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Katsura Imperial Villa has great historical and cultural importance, as it showcases traditional Japanese architectural design, not only in the structure but in the surrounding garden as well. The beautiful residence is a little out of the way from the popular locations in Kyoto but well worth the well-planned visit.
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Japan has preserved many buildings from its history to celebrate what they represented at the time and to be a reminder of the country’s long and rich culture and history. One such architectural piece is 桂離宮 (Katsura Rikyu) or Katsura Imperial Villa, a breathtaking imperial residence situated on Katsura River’s western bank. It is also known as Katsura Detached Palace, so the words villa and palace may be used interchangeably throughout this article.
Katsura Imperial Villa is spread across roughly 70,000 square meters and is popularly known for its beautiful garden and traditional Japanese design. If you take a walk around the garden, you can see many picturesque landscapes with trees and hills, ponds and small bridges, gates, etc. with much to explore in the large area.
The palace was the home of the Hachijo-no-Miya family, constructed between the early to mid 17th century. Prince Toshihito, who was in charge of building the palace, was inspired by the location and party in The Tale of Genji. At the time, the villa was used mainly for tea ceremonies and 月見 (tsukimi or moon-viewing). Katsura Rikyu is now being managed by a government authority, the Imperial Household Agency and can only be entered through reservation.
Some of the things you can expect from this cultural treasure include:
There are three main structures in the Katsura Imperial Villa built in the traditional shoin (studies or halls) style:
The defining feature of these buildings are their large, open spaces with tatami floors, wooden verandas, and traditional sliding doors called shoji. Unfortunately, these buildings cannot be entered, but you can see into them from the walkway. As mentioned earlier, the prince who built the residence was inspired by The Tale of Genji and wanted to make sure that his palace would have the perfect moon-viewing rooms and even a moon-viewing platform that extends out to the pond to reflect the events in the story.
Besides moon-viewing, the palace was also built to accommodate tea-ceremonies. How can you tell? Well, the palace has four separate teahouses (initially there were five) that are designed for each season. The four teahouses are Shokin-tei, Geppa-ro, Shoi-ken and Shoka-tei. The purpose of the tea ceremony is to find inner peace not only by drinking the tea but through the process of making the tea as well as using special tools and utensils. The four structures provide spaces to do so, but by each having a different view of the garden, they are intended to invoke different feelings to those partaking in the ceremonies.
Like stated earlier, not only are the structures impressive at Katsura Imperial Villa, but so is the 庭園 (teien) or the garden. You will find meticulously placed rocks, paths, trees and ponds to further enhance the palace as a whole. The tranquil environment is perfect for meditating on the reflection of the rocks, trees and buildings in the pond. There’s even a section inspired by what is called one of the three scenic beauties in Japan - Amano Hashidate. So the palace grounds not only are a beauty on its own but also incorporate elements from other locations in Japan as well. And by visiting in different seasons, you can see how the seasonal elements create a special environment worth visiting multiple times.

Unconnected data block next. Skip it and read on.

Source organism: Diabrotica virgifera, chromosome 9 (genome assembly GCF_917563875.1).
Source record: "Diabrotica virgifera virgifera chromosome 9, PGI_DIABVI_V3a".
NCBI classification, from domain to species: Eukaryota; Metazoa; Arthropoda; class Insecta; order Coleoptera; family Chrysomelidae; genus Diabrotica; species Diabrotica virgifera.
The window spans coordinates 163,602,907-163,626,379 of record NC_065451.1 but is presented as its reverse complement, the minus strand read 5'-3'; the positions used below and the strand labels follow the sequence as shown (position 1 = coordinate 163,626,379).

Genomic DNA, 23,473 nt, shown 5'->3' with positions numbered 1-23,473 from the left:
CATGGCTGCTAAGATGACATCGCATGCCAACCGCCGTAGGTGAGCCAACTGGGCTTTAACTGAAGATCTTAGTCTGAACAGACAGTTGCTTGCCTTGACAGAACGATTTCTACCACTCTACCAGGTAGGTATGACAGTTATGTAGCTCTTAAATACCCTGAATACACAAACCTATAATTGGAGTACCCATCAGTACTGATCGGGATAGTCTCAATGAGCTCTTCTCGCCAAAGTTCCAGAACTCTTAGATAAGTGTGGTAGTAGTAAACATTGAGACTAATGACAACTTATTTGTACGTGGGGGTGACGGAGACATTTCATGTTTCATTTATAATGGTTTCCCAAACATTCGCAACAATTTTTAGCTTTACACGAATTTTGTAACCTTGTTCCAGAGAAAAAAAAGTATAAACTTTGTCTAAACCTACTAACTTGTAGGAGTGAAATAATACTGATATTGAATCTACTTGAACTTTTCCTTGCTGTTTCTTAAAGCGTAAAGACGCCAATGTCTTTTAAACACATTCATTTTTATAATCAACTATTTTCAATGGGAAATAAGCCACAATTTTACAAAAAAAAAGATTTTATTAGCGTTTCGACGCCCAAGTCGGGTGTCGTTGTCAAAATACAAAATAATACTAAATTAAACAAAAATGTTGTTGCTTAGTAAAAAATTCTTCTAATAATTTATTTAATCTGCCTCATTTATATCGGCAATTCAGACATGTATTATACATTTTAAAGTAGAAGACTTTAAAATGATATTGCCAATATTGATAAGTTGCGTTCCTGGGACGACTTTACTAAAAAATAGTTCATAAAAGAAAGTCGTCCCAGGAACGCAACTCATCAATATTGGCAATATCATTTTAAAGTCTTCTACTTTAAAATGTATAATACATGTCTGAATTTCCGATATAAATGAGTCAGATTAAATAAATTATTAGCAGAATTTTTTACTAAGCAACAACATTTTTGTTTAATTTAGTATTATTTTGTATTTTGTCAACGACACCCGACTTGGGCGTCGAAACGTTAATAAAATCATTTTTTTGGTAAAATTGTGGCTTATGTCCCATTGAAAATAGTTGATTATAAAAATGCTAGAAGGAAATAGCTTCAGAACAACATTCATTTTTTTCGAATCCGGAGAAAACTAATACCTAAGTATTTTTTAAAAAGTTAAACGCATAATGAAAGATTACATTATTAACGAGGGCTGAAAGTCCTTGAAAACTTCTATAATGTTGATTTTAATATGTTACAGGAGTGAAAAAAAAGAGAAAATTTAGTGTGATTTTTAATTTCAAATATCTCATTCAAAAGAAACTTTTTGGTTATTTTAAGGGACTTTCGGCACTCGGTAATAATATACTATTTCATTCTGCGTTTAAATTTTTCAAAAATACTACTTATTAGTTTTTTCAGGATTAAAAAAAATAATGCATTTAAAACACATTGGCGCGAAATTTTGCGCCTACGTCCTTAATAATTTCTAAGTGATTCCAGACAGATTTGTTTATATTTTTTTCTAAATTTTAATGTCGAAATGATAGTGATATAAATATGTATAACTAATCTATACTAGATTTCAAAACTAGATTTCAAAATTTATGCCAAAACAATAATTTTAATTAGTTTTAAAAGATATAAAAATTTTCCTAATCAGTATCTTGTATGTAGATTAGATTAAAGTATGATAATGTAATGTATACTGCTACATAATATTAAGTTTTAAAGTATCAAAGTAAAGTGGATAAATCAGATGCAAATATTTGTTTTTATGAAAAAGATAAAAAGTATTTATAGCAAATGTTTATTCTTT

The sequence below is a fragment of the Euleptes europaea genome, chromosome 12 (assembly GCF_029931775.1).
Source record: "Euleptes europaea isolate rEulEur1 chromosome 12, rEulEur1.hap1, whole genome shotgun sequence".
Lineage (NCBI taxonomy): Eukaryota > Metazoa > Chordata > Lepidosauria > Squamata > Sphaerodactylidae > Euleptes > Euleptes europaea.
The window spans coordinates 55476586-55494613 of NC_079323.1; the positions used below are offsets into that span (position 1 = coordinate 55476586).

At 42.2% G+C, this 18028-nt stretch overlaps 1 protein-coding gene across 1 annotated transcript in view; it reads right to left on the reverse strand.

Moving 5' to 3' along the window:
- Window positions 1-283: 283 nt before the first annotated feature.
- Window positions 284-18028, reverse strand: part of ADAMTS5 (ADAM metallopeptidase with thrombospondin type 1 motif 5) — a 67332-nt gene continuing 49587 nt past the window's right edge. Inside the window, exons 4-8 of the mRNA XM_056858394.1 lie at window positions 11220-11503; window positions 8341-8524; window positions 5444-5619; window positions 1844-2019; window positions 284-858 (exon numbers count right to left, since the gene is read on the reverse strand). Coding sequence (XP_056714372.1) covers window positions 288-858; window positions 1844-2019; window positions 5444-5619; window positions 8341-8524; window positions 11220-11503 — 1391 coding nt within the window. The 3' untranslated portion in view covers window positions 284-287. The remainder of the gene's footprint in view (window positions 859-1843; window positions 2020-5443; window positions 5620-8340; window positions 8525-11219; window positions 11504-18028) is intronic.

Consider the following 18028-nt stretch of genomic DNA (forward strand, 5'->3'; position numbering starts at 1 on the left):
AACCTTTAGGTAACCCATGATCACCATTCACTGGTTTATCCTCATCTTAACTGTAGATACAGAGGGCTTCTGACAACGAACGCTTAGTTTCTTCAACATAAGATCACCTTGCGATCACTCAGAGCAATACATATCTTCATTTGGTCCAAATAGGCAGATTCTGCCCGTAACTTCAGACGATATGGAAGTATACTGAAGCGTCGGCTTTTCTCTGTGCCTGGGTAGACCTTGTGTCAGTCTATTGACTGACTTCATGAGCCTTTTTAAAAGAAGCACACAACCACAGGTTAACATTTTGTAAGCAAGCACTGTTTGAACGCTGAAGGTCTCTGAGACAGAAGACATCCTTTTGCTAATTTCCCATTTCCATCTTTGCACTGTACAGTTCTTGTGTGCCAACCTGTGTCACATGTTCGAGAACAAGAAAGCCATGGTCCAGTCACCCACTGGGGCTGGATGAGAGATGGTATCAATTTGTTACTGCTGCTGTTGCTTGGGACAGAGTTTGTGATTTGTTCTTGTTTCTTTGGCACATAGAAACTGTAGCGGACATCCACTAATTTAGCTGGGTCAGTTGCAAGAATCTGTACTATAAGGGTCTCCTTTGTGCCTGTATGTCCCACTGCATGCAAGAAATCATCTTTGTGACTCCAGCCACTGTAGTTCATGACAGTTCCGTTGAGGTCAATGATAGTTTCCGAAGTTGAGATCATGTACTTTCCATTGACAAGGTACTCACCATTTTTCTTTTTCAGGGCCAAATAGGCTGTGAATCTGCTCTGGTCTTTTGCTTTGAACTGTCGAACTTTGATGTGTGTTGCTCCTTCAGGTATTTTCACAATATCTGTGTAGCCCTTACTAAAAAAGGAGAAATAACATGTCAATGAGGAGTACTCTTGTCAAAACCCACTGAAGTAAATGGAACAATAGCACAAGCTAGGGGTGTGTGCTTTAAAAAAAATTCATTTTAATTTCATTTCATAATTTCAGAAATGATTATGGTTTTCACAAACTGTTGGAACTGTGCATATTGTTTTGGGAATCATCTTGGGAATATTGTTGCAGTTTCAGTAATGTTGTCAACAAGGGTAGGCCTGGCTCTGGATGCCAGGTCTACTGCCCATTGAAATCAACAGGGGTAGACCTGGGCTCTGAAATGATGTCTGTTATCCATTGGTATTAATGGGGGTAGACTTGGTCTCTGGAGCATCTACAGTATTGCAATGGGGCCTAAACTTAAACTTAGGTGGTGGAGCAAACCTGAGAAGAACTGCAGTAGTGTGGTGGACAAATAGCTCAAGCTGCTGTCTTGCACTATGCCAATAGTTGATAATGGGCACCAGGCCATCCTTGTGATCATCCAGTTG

To read more about Japanese gardens, check out our article:
You can reach Katsura Rikyu via train and bus. It is a 20-minute walk from Katsura Station on the Hankyu Kyoto Line if you choose to walk. You can also take the city bus or Keihan Kyotokotsu bus and get off at the Katsura Rikyu-mae Stop. It’s about a 15-minute walk to the palace from the bus stop.
Please note that Katsura Imperial Villa is in a residential area - it is not full of touristy things to do like other areas of Kyoto. In fact, there is hardly anything else for tourists to do in the area. So plan your visit accordingly during the day so you can fill it up with other things to do.
You MUST make a reservation in advance to visit. You can do so at the official website.
All visits are done via guided tour. There are no exceptions so you must stay with the group in the time slot you are assigned. The tour is one hour long.
The tour fee is 1000 yen for adults, free for those between 12 and 17. Children under 12 years old are not allowed into the venue.
There are tours in Japanese and English, so sign up accordingly.
If you are unable to get a reservation prior to your trip, they do allow same-day appointments. However, you must go early and sign up in advance for a slot. There are limited slots available for each tour. These slots are for guided tours only in Japanese, but there are free audio guides available in English.
Foreign nationals must show their passports at the time of booking the appointment so make sure you bring yours.
You are not allowed to take pictures everywhere in Katsura Imperial Villa so please respect the rules and only take photographs at the designated spots.
If learning about and seeing historical establishments entices you, then visiting Katsura Imperial Villa should be on your list while visiting Japan. It has been hailed as an architectural and cultural masterpiece by Japanese and foreign nationals alike for centuries. Make sure to book your appointment to experience it for yourself.
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